But without the underlying tension, unanswered resentments and lack of dialogue, the tensions are no different than those in any other city. Whatever you think of Bloomberg, anyone would be hard put to say that he hasn’t been a mayor of all the people who respects the concerns of everyone (no implied endorsement intended). The politics of righteous indignation have left town.
For years after Crown Heights, the media commemorated the anniversary of the deaths of Gavin Cato and Yankel Rosenbaum, who were killed a few hours and blocks apart, but on different planets of circumstance. For several years running, the occasion was marked with a friendly meal between Cato’s father and Rosenbaum’s brother, a photo-op orchestrated by Giuliani and Pataki that disappeared when they left office. Now, the media and elected officials have left Cato and Rosenbaum to rest in peace, free of iconography.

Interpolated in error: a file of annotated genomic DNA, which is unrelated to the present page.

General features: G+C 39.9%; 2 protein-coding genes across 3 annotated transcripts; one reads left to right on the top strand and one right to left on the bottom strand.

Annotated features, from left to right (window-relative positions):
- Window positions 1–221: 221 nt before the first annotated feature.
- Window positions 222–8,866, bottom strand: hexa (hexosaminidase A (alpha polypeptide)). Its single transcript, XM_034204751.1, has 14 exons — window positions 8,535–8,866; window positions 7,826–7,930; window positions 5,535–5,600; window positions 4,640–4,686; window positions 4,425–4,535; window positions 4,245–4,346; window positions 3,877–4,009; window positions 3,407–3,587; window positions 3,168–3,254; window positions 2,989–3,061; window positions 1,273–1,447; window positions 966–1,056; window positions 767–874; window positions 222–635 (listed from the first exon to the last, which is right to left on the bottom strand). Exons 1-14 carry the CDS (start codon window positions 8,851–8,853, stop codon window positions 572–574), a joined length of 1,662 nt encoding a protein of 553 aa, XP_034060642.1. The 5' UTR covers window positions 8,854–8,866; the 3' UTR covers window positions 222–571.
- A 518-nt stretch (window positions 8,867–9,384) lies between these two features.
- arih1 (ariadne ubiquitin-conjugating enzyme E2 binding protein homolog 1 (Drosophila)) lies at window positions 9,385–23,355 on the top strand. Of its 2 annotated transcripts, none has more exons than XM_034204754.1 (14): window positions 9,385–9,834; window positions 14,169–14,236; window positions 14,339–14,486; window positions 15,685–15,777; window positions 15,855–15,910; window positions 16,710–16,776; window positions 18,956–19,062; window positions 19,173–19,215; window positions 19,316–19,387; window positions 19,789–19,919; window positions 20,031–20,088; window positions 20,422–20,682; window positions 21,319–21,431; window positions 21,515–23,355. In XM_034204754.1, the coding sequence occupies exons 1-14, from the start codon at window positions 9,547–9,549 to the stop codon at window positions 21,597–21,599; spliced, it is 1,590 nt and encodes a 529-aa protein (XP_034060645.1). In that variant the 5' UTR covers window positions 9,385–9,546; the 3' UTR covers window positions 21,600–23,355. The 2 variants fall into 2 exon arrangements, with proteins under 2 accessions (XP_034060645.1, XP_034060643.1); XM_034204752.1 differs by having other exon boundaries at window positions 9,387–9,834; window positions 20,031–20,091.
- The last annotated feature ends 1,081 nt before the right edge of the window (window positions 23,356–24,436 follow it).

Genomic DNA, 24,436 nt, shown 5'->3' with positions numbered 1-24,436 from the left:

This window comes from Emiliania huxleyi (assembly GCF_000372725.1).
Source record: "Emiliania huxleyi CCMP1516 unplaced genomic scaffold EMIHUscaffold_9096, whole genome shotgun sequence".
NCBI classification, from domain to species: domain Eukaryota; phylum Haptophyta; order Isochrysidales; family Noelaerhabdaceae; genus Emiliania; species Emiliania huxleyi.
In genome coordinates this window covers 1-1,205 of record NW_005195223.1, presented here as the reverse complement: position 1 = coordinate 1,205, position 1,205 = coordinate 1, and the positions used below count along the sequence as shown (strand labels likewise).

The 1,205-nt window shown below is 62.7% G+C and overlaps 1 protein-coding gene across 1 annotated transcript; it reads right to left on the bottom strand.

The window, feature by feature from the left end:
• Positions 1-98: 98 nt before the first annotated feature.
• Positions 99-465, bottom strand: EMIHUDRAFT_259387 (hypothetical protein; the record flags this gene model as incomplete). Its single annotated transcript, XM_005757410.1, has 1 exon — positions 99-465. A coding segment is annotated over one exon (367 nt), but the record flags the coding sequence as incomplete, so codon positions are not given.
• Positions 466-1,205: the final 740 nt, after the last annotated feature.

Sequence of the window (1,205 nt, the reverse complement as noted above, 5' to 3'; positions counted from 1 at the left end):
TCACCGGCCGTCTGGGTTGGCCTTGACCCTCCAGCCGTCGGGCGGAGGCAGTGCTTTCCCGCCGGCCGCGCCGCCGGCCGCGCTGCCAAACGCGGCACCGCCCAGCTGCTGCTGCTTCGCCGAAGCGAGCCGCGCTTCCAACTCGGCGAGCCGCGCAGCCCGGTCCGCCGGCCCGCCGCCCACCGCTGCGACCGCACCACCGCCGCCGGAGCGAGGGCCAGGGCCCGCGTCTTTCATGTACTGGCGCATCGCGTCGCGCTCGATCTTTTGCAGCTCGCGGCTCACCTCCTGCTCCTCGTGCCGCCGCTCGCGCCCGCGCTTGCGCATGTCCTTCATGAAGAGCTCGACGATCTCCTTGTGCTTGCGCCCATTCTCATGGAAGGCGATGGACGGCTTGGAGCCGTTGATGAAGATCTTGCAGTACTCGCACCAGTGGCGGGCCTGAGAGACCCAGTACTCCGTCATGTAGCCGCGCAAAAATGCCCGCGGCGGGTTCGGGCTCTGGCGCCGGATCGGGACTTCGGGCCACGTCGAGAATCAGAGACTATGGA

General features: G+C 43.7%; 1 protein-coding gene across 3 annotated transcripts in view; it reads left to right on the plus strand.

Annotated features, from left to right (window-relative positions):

Jewish leaders these days, like those in every other ethnic community, still have concerns about safety and security. But these days it isn’t the threat of an urban riot that keeps them busy but fear of terrorism literally exploding into our lives, as it did on 9/11, and as it might have on several occasions before and after, if not for opportunistic informants and vigilant law enforcement.
It’s a danger that knows no politics or favorites, and even if it is aimed at a Jewish center, the target is the heart of the city. No one is immune from the cold, random calculation of bombers or hijackers.
If politicians are to argue about something in the election of 2009, let it be about how best to make sure New York gets the necessary funds from Washington to keep all its citizens safe, rather than allow downsizing of the anti-terrorism budget to free up funds for other Obama administration priorities.
That debate might be pretty boring. Which is just what we need.